The headline told the story.
The Freeport News’ lead story on Tuesday was a sad testimony to how stalwarts of the nation’s essential services are being treated. The litany of complaints made public by Bahamas Nurses Union President Amancha Williams was quite sobering.
Minister Dr. Duane Sands, who sits in the Cabinet as the government’s point person for health, has a lot to address. Certainly, on principle, he should respond to the BNU chief. Her revelations about the conditions the nurses have to work under would evoke sympathy in all well-meaning Bahamians.
Williams spoke of internal day-to-day circumstances that are atrocious. Those who subject our nurses to the conditions disclosed by Williams must be merciless. She informed of a shift system that creates more havoc and is certainly not a smooth flow, at all. They are expected to work for $1 per hour, on midnight shifts as well.
There is a great concern about the work load, the number of patients, per nurse and in general shabby treatment.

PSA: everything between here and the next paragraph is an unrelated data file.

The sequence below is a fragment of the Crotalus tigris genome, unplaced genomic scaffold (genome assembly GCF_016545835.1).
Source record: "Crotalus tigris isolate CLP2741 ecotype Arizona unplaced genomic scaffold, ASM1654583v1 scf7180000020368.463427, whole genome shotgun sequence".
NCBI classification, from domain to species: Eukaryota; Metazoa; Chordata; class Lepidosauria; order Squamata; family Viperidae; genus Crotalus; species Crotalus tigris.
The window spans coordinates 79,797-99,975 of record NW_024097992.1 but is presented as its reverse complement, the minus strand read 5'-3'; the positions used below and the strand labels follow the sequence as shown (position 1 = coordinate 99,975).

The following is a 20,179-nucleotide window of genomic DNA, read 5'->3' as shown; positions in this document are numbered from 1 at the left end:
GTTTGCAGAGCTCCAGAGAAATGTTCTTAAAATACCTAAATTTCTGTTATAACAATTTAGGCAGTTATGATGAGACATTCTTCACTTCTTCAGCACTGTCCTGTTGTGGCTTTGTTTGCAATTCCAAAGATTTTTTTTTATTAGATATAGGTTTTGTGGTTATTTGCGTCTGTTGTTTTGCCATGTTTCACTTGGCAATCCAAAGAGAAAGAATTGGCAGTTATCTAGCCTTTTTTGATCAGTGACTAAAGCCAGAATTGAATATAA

“They want to pay a professional $1 per hour. You are coming out of your house at midnight to do a shift” to face possible dangers to go to work for just $1 per hour, Williams lamented.
“The ratio for (patients to be attended) is 1-5, but you give me 15. You are doubling (the amount) I should take care of. What more do you want to do to us? You are not paying me. You are overworking me. You are causing me to make drug errors. You are causing me to forget certain things that I’m supposed to do for my patients.
‘How am I then expected to provide quality care and sit down and talk with the patients, love them, groom them, give them medication, and comfort their family as well? I cannot do that with 15 patients coming in with high blood pressure, renal disease, diabetes,” said Williams.
She further protested that the requirements of one patient is taxing and 15 is too much for one nurse to handle.
What she has made public is an indictment against the health system. It is quite a serious matter. She has exposed a situation that had long been rumored, that patients do not get proper care in the government health system.
Surely, Dr. Sands should respond to the many allegations made by BNU President Williams. This issue ought not be swept under the rug. If Williams and her nursing colleagues stick to their guns, Dr. Sands and his Cabinet colleagues would have little choice but to reach some sort of compromise.
The nurses deserve as much.